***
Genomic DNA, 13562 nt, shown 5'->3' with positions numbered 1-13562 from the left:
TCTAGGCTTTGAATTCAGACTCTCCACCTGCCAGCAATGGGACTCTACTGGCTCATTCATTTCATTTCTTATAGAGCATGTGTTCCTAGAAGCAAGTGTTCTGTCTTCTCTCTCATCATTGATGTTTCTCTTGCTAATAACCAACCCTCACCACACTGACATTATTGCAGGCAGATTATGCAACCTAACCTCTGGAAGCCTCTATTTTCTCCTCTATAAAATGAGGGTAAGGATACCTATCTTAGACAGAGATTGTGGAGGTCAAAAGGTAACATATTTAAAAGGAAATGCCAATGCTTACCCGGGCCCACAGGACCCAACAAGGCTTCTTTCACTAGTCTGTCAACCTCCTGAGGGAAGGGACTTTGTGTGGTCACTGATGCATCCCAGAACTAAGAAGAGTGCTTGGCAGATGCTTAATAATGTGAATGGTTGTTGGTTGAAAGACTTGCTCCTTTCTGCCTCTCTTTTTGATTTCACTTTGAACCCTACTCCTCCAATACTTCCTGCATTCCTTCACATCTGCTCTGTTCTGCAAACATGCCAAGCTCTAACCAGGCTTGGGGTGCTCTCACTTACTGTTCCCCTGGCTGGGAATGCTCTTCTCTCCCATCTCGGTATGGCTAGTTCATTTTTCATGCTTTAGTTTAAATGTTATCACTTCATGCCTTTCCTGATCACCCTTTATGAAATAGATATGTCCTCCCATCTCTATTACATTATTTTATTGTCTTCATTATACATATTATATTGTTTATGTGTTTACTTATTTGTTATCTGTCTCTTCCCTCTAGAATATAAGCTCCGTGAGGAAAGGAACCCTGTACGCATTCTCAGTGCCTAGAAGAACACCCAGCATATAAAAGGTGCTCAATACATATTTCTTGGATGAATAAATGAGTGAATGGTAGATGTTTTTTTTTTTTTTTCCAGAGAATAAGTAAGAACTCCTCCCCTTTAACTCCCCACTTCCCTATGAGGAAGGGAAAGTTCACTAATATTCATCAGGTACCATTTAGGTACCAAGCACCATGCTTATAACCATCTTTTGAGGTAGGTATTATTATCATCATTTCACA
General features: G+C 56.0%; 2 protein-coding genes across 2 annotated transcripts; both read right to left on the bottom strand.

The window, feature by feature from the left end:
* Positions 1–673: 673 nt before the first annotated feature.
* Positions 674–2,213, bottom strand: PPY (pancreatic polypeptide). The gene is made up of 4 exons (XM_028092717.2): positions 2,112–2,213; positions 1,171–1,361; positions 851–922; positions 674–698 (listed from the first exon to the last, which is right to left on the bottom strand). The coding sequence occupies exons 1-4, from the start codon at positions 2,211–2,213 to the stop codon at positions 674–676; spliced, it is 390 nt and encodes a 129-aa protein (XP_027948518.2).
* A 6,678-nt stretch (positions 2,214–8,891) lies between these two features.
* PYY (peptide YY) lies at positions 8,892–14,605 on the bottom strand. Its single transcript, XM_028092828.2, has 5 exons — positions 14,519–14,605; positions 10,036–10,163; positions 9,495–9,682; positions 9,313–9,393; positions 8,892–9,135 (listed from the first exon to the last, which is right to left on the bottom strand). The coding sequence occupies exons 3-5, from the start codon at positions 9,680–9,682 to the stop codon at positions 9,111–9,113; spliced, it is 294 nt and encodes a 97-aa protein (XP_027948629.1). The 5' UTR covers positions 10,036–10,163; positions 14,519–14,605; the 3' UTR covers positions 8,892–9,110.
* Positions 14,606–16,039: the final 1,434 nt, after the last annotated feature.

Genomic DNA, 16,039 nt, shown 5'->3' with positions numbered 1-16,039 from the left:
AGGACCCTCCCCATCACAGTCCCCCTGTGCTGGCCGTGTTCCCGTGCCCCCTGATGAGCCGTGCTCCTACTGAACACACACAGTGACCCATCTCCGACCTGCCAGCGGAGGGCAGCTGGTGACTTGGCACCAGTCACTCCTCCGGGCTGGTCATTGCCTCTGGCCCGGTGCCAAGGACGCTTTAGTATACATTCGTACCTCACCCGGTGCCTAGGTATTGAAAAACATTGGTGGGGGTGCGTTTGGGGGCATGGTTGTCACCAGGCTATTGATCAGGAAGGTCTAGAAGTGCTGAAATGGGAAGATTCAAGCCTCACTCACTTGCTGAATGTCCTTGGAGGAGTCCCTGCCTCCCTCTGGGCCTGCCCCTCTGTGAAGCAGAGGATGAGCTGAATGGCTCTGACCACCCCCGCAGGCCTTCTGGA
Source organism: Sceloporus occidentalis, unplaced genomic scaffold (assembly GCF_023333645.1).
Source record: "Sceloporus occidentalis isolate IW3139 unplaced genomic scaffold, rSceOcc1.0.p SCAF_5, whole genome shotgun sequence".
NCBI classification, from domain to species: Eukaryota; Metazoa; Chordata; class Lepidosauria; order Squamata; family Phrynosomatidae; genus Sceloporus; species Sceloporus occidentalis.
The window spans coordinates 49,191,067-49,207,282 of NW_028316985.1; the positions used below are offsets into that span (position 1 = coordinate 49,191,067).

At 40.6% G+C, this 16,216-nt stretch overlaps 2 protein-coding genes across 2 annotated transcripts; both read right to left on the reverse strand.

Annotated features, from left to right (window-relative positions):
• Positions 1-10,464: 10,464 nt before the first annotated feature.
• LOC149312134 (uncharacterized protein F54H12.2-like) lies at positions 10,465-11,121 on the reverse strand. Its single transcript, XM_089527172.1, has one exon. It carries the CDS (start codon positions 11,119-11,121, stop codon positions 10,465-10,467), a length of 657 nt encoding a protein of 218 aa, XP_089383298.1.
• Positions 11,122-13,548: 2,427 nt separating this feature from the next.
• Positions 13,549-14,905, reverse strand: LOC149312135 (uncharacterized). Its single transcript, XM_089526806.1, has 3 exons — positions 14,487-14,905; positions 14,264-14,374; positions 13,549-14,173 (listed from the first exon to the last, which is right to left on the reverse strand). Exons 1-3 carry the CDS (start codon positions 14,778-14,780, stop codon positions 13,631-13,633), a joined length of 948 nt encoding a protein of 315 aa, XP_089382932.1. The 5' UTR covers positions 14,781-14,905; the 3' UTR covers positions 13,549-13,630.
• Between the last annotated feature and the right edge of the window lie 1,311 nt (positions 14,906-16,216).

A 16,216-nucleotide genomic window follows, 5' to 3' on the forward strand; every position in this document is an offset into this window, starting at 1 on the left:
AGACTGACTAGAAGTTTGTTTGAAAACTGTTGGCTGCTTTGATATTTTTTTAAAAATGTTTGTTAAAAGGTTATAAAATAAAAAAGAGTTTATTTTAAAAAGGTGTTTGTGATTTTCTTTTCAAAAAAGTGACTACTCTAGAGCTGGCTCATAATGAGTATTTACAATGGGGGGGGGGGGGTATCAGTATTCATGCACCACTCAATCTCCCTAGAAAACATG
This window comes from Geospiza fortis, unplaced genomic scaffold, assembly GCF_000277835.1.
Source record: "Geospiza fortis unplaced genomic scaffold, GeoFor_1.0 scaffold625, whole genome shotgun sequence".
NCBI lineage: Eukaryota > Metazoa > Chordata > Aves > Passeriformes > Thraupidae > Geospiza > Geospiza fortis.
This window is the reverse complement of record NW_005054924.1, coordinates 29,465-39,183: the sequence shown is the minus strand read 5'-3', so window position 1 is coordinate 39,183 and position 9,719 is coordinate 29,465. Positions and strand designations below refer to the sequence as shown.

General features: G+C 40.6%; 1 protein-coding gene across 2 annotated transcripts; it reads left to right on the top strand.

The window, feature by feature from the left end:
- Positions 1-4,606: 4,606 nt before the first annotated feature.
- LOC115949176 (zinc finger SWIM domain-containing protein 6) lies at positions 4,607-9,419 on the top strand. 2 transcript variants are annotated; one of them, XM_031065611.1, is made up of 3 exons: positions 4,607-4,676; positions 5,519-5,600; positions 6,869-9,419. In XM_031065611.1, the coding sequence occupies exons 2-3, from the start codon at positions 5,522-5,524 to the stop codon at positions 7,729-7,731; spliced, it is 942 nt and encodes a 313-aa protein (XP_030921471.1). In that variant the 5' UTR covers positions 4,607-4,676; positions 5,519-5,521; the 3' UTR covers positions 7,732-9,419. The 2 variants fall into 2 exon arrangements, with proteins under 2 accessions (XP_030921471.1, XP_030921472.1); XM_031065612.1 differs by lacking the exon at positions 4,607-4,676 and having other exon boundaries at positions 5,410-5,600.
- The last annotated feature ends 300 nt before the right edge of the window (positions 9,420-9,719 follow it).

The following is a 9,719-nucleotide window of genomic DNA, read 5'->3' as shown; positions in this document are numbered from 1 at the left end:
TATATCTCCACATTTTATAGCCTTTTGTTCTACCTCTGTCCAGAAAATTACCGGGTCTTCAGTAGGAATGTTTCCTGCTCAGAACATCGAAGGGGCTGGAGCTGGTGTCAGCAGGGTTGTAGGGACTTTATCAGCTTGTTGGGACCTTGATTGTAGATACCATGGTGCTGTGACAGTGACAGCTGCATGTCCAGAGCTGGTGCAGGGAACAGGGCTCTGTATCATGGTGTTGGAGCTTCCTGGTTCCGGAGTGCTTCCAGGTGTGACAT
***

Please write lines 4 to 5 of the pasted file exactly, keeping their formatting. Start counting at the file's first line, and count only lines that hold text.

The window, feature by feature from the left end:
* Positions 1–673: 673 nt before the first annotated feature.